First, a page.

- The Washington Times - Wednesday, January 26, 2005

CARACAS, Venezuela — A leading organizer of last year’s bid to unseat President Hugo Chavez has been charged with treason amid accusations that she accepted U.S. government funding from the National Endowment for Democracy.

As director of the civic group Sumate, Maria Corina Machado helped organize three petition drives to recall Mr. Chavez, leading to a failed referendum in August.

State prosecutors have invoked an 80-year-old law to charge Miss Machado and two other Sumate leaders with “conspiring to destroy the republican nature of the country,” saying they received $31,000 from the endowment. A trial has not been scheduled, but is expected to begin in the next few weeks. Miss Machado faces 16 years in prison if convicted.

“The reason for [the endowment] giving all that money was to end the Chavez government,” said legislator Nicolas Maduro. “If the Venezuelan government financed organizations to topple the Bush administration, I’m sure we would face life sentence in prison.”

Miss Machado said the money was used “to hold workshops that explained how citizens could work toward a just and transparent recall vote. It was an exercise of our constitutional rights. For that, we are being called conspirators.”

Questions have been raised about whether Miss Machado will receive a fair trial.

“The majority in congress just expanded the court and put in [Chavez] sympathizers. They packed the courts with their people,” said Daniel Wilkinson of Human Rights Watch in New York.

“They’ve undermined any pretense of independence. It undermines any hope that highly politicized cases like this one will be handled in a fair fashion.”

Miss Machado, a 37-year-old engineer who spent eight years running a shelter for abandoned children, said her work is dedicated to creating a strong civil society to fortify democracy in Venezuela.

But U.S. lawyer and pro-Chavez activist Eva Golinger, who accessed documents through the Freedom of Information Act, said the endowment’s support was part of a broader campaign to bolster the Venezuelan opposition.

“It’s not a coincidence that almost all of NED financing in Venezuela has gone to opposition groups,” Miss Golinger said. “The funds that went to Sumate were part of the same pattern. They were meant to help remove President Chavez from office, not to promote democracy.”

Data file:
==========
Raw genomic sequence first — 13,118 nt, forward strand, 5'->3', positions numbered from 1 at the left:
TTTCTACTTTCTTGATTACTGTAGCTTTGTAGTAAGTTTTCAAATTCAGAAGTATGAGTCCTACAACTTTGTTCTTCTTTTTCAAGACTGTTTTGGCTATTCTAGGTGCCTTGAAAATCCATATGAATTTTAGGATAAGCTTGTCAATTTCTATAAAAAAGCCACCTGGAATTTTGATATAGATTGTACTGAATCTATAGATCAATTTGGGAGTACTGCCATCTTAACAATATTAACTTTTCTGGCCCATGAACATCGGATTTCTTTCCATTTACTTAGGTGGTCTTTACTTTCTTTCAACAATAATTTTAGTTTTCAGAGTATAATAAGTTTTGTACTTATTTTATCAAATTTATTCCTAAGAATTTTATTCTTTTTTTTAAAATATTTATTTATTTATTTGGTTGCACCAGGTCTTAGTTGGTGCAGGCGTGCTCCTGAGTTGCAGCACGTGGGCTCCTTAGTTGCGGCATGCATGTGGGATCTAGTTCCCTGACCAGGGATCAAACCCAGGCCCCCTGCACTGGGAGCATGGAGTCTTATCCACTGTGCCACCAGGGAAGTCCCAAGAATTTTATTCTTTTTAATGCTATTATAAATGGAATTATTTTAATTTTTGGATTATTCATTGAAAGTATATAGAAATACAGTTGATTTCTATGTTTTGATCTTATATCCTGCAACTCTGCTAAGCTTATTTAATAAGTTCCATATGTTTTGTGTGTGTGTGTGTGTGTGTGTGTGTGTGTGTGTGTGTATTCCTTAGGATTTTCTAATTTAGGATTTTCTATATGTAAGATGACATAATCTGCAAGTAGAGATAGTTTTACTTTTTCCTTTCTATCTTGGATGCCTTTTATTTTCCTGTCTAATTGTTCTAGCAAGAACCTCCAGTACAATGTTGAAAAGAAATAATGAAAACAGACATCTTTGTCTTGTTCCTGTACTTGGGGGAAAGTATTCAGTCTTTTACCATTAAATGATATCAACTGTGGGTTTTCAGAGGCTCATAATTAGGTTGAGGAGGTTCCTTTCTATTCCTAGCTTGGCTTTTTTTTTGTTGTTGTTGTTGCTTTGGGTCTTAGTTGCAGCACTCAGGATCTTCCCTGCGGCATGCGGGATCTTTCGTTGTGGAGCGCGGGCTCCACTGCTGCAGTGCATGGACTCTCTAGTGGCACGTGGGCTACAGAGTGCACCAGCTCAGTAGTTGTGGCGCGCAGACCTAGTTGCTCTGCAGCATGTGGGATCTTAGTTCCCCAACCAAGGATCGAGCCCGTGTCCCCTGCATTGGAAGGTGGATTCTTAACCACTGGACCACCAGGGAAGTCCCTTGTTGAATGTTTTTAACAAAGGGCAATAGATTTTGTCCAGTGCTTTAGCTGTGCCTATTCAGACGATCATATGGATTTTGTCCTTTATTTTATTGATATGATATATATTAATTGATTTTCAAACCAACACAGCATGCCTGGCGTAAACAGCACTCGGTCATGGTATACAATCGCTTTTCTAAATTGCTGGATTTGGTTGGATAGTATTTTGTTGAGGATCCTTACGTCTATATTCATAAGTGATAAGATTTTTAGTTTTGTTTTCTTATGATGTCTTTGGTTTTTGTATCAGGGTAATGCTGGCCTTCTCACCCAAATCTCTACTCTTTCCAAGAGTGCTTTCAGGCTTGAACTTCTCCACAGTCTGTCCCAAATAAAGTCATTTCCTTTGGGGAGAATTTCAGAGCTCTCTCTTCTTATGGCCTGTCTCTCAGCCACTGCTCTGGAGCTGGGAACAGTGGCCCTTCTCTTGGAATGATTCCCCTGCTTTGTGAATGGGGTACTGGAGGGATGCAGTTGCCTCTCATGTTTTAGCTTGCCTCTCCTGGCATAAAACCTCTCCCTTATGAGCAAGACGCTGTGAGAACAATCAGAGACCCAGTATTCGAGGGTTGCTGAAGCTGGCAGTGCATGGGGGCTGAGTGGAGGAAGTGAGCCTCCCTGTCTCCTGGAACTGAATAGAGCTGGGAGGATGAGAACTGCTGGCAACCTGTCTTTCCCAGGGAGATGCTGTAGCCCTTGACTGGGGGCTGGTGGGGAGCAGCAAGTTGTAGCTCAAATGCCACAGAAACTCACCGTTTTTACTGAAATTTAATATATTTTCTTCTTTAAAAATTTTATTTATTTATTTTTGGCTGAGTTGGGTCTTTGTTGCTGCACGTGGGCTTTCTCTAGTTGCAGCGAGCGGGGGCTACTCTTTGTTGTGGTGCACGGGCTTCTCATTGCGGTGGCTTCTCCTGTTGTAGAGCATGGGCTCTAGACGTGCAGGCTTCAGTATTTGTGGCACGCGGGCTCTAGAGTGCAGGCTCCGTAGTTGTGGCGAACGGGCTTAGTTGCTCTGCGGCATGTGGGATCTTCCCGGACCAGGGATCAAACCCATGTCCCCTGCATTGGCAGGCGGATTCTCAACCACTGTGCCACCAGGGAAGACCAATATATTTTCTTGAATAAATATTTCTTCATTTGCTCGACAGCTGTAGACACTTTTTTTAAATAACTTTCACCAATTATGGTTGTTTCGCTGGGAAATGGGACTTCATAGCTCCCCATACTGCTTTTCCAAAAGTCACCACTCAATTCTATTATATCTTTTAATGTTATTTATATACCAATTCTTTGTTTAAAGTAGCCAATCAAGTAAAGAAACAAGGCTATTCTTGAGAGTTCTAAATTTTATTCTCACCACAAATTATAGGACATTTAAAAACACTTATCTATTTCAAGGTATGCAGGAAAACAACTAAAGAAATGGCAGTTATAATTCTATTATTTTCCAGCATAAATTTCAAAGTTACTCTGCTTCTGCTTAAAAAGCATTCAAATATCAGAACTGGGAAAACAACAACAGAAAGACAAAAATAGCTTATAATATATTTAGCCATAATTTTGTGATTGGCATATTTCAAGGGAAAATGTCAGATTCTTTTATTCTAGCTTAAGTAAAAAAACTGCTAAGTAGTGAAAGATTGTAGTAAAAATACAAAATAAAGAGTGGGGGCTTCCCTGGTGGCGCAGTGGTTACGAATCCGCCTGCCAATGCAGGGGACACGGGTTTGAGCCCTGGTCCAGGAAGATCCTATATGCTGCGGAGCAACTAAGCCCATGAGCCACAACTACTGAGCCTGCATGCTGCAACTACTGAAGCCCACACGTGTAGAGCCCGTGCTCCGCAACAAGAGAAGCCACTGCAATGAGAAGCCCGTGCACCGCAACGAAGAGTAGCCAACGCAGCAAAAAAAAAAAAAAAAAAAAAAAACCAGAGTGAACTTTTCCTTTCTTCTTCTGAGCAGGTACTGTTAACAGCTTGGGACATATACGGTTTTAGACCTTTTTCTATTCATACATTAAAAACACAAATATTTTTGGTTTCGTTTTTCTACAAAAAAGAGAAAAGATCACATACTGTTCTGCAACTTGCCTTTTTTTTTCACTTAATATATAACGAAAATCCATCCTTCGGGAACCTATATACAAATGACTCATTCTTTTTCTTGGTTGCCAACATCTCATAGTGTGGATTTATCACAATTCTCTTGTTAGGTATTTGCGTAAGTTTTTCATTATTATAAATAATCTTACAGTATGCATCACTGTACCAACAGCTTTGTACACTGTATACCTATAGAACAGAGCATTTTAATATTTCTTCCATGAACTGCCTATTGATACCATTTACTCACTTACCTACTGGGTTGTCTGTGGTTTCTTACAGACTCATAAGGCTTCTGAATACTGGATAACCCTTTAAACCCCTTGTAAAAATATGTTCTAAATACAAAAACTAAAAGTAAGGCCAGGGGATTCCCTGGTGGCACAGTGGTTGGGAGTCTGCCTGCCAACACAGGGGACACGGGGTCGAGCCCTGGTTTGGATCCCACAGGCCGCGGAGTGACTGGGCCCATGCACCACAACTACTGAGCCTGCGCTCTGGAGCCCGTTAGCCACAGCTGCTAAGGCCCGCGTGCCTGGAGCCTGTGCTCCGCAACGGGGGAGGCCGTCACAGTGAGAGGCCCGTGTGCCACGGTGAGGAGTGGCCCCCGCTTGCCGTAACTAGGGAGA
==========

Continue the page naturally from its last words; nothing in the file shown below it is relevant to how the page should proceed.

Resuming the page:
The NED, a congressionally funded organization founded in 1983 to promote democracy around the world, says it has provided almost $4 million since 2000 to about 15 Venezuelan civic organizations, including a few pro-Chavez groups.

It says the funds have financed training for unions, municipal legislation programs and programs to train justices of the peace to resolve conflicts in poor neighborhoods.

But some of the endowment’s Venezuelan grantees were involved in a brief coup d’etat against Mr. Chavez in 2002 — a failed overthrow that the Bush administration tacitly endorsed — lending credence to the charge that the funds had a subversive purpose.

Michael Shifter of the Washington-based Inter-American Dialogue said Mr. Chavez’s idea of national sovereignty is making sure that foreign countries have no influence within Venezuelan borders — a position that is incompatible with modern diplomacy.

“Latin American dictatorships thrived in the 1960s and 1970s because no one in the diplomatic community spoke out against the human rights abuses taking place there. This is why 30,000 people disappeared during Argentina’s dirty war,” said Mr. Shifter, who recently signed a letter by the endowment in support of Sumate.

Chris Sabatini, the endowment’s program director for Latin American and the Caribbean, insisted that a group’s political orientation had nothing to do with whether it receives financing.

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